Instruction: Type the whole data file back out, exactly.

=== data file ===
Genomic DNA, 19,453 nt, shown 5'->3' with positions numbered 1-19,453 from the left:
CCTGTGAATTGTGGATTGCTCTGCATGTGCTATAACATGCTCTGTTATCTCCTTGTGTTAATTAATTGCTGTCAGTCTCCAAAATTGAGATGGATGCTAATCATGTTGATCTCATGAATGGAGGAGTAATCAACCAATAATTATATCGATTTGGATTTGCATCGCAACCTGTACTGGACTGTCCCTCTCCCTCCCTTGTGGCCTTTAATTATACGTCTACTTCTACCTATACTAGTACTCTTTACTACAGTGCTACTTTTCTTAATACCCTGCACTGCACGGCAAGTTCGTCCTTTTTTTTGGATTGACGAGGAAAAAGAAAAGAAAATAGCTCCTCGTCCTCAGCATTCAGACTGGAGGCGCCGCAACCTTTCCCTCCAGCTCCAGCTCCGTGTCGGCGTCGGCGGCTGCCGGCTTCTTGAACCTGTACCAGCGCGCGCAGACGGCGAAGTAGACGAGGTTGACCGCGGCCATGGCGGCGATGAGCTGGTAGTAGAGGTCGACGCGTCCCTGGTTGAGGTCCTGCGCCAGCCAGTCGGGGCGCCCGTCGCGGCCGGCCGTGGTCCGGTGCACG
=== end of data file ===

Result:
Genomic DNA, 19,453 nt, shown 5'->3' with positions numbered 1-19,453 from the left:
CCTGTGAATTGTGGATTGCTCTGCATGTGCTATAACATGCTCTGTTATCTCCTTGTGTTAATTAATTGCTGTCAGTCTCCAAAATTGAGATGGATGCTAATCATGTTGATCTCATGAATGGAGGAGTAATCAACCAATAATTATATCGATTTGGATTTGCATCGCAACCTGTACTGGACTGTCCCTCTCCCTCCCTTGTGGCCTTTAATTATACGTCTACTTCTACCTATACTAGTACTCTTTACTACAGTGCTACTTTTCTTAATACCCTGCACTGCACGGCAAGTTCGTCCTTTTTTTTGGATTGACGAGGAAAAAGAAAAGAAAATAGCTCCTCGTCCTCAGCATTCAGACTGGAGGCGCCGCAACCTTTCCCTCCAGCTCCAGCTCCGTGTCGGCGTCGGCGGCTGCCGGCTTCTTGAACCTGTACCAGCGCGCGCAGACGGCGAAGTAGACGAGGTTGACCGCGGCCATGGCGGCGATGAGCTGGTAGTAGAGGTCGACGCGTCCCTGGTTGAGGTCCTGCGCCAGCCAGTCGGGGCGCCCGTCGCGGCCGGCCGTGGTCCGGTGCACG